Canadian NHL Teams Struggling To Sell Out At Start Of Season
Every seat in every Canadian NHL arena "had been paid for and occupied" for years following the '04-05 lockout, but that is "no longer the case," according to Ken Campbell of THE HOCKEY NEWS. The Oilers on Wednesday night beat the Flyers 6-3 "in front of more than 1,000 empty seats at Rogers Place." It marked the "first time in 550 straight games that the Oilers failed to sell out a home game," including both the regular season and playoffs. The Jets' 4-2 loss to the Coyotes one day earlier "attracted 14,764, which is almost 600 under capacity, marking the first time in 333 home regular-season and playoff games that they have failed to sell out Bell MTS Place." An "early blast of winter that left thousands without power and under a state of emergency could have been a factor." However, that would not explain the "inability to sell tickets" before the storm hit. Meanwhile, the Flames had "almost 1,500 empty seats for their game against the Flyers" on Tuesday and the Canadiens were "almost 1,000 below capacity" for their 3-1 loss to the Lightning. The Canucks played the Red Wings on Tuesday and were "almost 700 short of capacity." That comes on top of the Senators' "well-documented attendance problems in recent years" (THEHOCKEYNEWS.com, 10/18).
NOT TIME TO PANIC: In Winnipeg, Mike McIntyre noted the fact that the Jets "failed to pack" Bell MTS Place on Tuesday for the first since their relocation from Atlanta in '11 is an "interesting development." However, it is one that True North Sports & Entertainment "expected, even if it might be catching plenty of observers by surprise." True North VP/Communications & Content Rob Wozny said, "As it's our ninth season in the NHL, it's anticipated that occasionally some games will not be sell-out crowds." McIntyre noted having less than 600 unsold seats is "hardly a reason to hit the panic button," as a "look around the entire NHL shows only a handful of teams" have attendance at 100% or better. With an "average crowd now of 15,138," the Jets are still at 98.7% capacity through three games. They "continue to have a sold-out season ticket base, and any unsold seats are among those that are left available for for single-game sales." One difference this year is that fans are starting to "hear and see more promotions than ever for purchasing tickets, including mini-packs, along with Tweets from the official team site declaring good seats still available sometimes just a few hours before faceoff" (WINNIPEG FREE PRESS, 10/18). Despite the internal expectations that each game might not sell out, the Jets increased ticket prices 5% this year, the "new maximum increase in the ticket contracts, and it seems the Jets are going the max every time" (WINNIPEG SUN, 10/17).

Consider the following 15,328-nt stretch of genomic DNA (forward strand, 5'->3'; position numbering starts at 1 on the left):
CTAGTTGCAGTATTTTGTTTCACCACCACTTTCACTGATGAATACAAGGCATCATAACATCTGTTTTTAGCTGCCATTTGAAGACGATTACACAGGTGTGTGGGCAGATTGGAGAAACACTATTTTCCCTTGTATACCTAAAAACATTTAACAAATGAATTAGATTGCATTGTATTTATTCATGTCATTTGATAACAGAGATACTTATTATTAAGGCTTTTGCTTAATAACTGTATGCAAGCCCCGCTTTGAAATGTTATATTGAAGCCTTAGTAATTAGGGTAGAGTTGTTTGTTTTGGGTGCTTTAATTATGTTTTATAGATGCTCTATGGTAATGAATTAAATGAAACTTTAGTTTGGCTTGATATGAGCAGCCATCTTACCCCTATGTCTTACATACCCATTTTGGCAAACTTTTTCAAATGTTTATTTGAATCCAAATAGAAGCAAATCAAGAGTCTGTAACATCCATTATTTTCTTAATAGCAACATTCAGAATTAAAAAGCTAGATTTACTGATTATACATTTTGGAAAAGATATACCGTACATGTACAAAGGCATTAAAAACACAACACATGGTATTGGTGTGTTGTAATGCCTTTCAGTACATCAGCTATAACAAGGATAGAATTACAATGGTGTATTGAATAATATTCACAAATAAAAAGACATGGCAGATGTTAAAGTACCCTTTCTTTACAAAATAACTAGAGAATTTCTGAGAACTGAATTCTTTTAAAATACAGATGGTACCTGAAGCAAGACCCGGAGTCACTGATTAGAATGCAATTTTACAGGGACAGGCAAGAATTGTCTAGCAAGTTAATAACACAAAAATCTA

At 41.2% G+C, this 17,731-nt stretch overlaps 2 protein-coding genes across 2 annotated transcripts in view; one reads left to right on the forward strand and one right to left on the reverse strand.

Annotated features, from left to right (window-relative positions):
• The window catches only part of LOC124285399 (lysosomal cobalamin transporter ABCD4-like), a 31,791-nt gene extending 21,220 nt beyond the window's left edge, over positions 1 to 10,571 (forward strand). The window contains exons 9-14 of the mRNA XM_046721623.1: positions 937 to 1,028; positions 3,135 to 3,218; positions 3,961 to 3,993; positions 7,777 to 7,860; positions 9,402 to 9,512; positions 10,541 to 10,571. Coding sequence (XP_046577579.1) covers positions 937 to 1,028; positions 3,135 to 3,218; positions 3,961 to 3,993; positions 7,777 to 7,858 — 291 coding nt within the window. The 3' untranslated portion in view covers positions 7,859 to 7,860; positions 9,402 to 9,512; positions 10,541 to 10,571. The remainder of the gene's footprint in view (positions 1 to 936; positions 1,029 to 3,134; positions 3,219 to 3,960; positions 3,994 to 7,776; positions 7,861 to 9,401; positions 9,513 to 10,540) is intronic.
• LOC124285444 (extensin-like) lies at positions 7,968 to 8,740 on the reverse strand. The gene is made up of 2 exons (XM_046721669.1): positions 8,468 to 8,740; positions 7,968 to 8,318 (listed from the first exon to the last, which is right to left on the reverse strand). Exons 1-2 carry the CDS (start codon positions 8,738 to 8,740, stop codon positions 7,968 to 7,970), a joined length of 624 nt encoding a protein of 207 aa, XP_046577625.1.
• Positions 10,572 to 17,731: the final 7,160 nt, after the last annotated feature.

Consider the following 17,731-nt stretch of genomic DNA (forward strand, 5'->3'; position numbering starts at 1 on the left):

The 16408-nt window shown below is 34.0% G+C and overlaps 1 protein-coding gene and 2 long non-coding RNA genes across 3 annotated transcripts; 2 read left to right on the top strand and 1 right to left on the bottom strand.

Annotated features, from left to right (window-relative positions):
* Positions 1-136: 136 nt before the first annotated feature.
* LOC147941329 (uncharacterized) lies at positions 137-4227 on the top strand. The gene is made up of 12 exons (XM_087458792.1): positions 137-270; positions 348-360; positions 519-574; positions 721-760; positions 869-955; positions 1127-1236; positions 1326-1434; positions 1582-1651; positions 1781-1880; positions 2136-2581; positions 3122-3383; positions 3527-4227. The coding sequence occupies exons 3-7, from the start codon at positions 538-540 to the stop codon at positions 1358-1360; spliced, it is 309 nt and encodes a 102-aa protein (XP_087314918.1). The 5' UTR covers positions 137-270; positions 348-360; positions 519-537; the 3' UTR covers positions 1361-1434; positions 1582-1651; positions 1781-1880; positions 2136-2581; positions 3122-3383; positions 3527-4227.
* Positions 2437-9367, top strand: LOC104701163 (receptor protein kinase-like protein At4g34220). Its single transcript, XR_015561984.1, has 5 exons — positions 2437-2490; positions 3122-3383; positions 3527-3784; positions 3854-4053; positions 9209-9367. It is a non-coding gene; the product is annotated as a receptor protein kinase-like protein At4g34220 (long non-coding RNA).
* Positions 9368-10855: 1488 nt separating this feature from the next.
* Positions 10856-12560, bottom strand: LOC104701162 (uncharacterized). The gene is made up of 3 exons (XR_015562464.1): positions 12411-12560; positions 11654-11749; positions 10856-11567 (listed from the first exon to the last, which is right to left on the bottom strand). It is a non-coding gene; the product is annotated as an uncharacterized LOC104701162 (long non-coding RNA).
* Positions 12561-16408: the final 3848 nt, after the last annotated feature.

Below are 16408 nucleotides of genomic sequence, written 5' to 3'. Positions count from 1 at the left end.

OTTAWA IN TOUGH SPOT: SPORTSNET.ca's Wayne Scanlan noted the Oct. 10 Blues-Senators game drew just 9,204 fans, making it the "smallest crowd since the Senators moved" to Canadian Tire Centre in '96. Crowds for subsequent games against the Lightning and the Wild were "better, but only slightly, at 11,023 for the Lightning and 11,500 for the matinee with the Wild." After four home dates, Ottawa "ranks 30th of 31 teams in overall attendance with an average gate of 11,715." Only the Islanders, "with no fixed address, rank below Ottawa at 11,320 per game after five home dates." With season ticket sales at an "all-time low (a source says as low as 3,500), attendance is going to be a concern" for the Senators all season. There is a "segment of the fan base that has vowed they won't go to games unless Eugene Melnyk sells the team." The recent departures of D Erik Karlsson, RW Mark Stone and C Matt Duchene "turned off a lot of fans and it may require a change at the highest level before fans buy into the vision of a major rebuild" (SPORTSNET.ca, 10/18).